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ACLU: Stop immigration raids

CASPER — The ACLU last week asked Wyoming officials to call on U.S. Immigration and Customs Enforcement to temporarily cease raids used to deport undocumented immigrants. The request, made in an open letter addressed to Gov. Mark Gordon and prison officials, comes as part of what the Wyoming chapter of the civil liberties organization calls a necessary response to the COVID-19 pandemic, which has spread rapidly in jails and prisons elsewhere but has not yet been linked to a jail or prison facility in Wyoming.

An ACLU spokeswoman said by phone Wednesday that incarceration of people via the Department of Homeland Security’s investigative agency, ICE, could quickly lead to spread through any of a number of rural jails in Wyoming.

Spread of the novel coronavirus there would quickly overwhelm available health resources, said Sabrina King, the spokeswoman.

The governor’s office said by email Monday morning that Gordon has not been in contact with ICE, noting that the federal agency is not under the governor’s oversight. Michael Pearlman, the governor’s spokesman, said that the office was not aware of any recent raids or enforcement actions, but said that does not mean they are not occurring.

ICE detainees are frequently held in Wyoming’s county jails as they’re transported to larger facilities, like a private immigration jail in Aurora, Colorado, that are dedicated solely to people held in advance of administrative deportation proceedings.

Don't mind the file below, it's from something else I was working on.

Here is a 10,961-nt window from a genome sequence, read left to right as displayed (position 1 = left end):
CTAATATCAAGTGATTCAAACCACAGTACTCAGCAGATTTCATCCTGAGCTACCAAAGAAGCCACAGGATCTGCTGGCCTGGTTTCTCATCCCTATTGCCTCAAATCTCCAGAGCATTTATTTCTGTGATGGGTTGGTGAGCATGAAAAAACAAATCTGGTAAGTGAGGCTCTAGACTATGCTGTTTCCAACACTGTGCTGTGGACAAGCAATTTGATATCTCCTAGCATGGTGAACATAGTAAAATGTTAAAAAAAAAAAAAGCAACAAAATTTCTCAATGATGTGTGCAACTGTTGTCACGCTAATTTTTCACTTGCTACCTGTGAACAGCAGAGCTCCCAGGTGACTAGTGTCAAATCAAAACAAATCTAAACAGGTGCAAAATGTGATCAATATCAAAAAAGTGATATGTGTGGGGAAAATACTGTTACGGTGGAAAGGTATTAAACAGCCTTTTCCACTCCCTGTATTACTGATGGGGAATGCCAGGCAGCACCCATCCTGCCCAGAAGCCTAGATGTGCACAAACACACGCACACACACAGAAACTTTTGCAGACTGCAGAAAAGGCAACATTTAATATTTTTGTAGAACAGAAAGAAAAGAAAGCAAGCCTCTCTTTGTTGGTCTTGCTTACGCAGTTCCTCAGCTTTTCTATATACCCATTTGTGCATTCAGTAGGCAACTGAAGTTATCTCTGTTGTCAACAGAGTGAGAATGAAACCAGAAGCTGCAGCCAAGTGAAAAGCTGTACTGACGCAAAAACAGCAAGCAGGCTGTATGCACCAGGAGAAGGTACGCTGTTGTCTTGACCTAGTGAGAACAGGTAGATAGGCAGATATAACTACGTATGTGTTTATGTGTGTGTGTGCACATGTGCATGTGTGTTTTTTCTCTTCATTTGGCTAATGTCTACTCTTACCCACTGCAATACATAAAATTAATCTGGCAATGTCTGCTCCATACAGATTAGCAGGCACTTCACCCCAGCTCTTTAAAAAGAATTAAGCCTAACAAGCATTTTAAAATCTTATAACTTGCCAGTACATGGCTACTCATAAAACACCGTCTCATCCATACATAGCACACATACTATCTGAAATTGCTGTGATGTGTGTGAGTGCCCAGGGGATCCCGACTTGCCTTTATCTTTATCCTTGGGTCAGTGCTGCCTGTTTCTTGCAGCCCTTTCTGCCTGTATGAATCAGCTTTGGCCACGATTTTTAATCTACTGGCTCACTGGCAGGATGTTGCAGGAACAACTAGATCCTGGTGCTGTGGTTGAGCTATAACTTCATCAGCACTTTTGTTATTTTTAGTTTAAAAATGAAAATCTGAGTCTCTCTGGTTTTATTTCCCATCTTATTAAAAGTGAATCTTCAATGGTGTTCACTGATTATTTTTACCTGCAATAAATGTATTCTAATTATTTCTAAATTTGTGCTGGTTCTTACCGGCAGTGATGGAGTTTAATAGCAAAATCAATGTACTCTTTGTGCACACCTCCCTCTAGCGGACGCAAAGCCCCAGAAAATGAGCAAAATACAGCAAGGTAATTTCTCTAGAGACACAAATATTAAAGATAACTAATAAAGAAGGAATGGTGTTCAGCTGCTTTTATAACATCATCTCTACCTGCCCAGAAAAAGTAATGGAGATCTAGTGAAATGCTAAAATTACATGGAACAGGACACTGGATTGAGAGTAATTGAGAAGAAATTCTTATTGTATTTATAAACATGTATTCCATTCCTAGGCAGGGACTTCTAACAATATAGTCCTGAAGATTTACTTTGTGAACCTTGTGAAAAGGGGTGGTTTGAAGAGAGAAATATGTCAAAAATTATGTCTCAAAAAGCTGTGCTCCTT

It is during the transport process – during which a single person can be moved between multiple jails — that arrival and departure of incarcerated people and federal agents can increase the probability of transmission of COVID-19 to a particular facility’s population, said King.

Jails located along Interstate 80 and interstate 25 are common waypoints for ICE detainees being taken to larger facilities out of state, said King by phone Wednesday.

Were a jail in one of Wyoming’s more rural counties to experience an outbreak of the novel coronavirus, King said, local medical resources would be quickly overwhelmed.

The Denver Post reported last week that an administrative ICE staffer in an Aurora, Colorado, private immigration jail tested positive for COVID-19.

On the same day, the Department of Justice announced that the immigration court located in the same facility and that hears those inmates’ cases would close.

The ACLU’s Wednesday letter also called for state officials – including Wyoming Department of Corrections brass, to whom the letter was also addressed – to develop a comprehensive plan in conjunction with the Health Department to prevent a potential COVID-19 outbreak in state prisons.

In its letter, the ACLU called for education of staffers and inmates on techniques designed to stem spread of the disease, as well as a plan to ensure that prisons remain functional if large numbers of guards are required to stay home sick and safely housing sick inmates without resorting to prolonged and widespread lockdowns.

Facilities that have suspended visitation – or that do in the future – should provide access to video calls and eliminate charges for phone and video calls so that prisoners are still able to maintain contact with family and friends, the letter says.

Attorneys’ phone calls should not be monitored.

The letter calls specifically for prisoners to be educated on the importance of “social distancing to the extent they can.”

King said by phone Wednesday that limited space in Wyoming’s prisons – which, due to difficulty maintaining staffing levels and in combination with historically high incarceration rates, are mostly full or close to it – means prisoners will likely not be able to easily observe Centers for Disease Control recommendations that ask people to maintain physical distance from one another.

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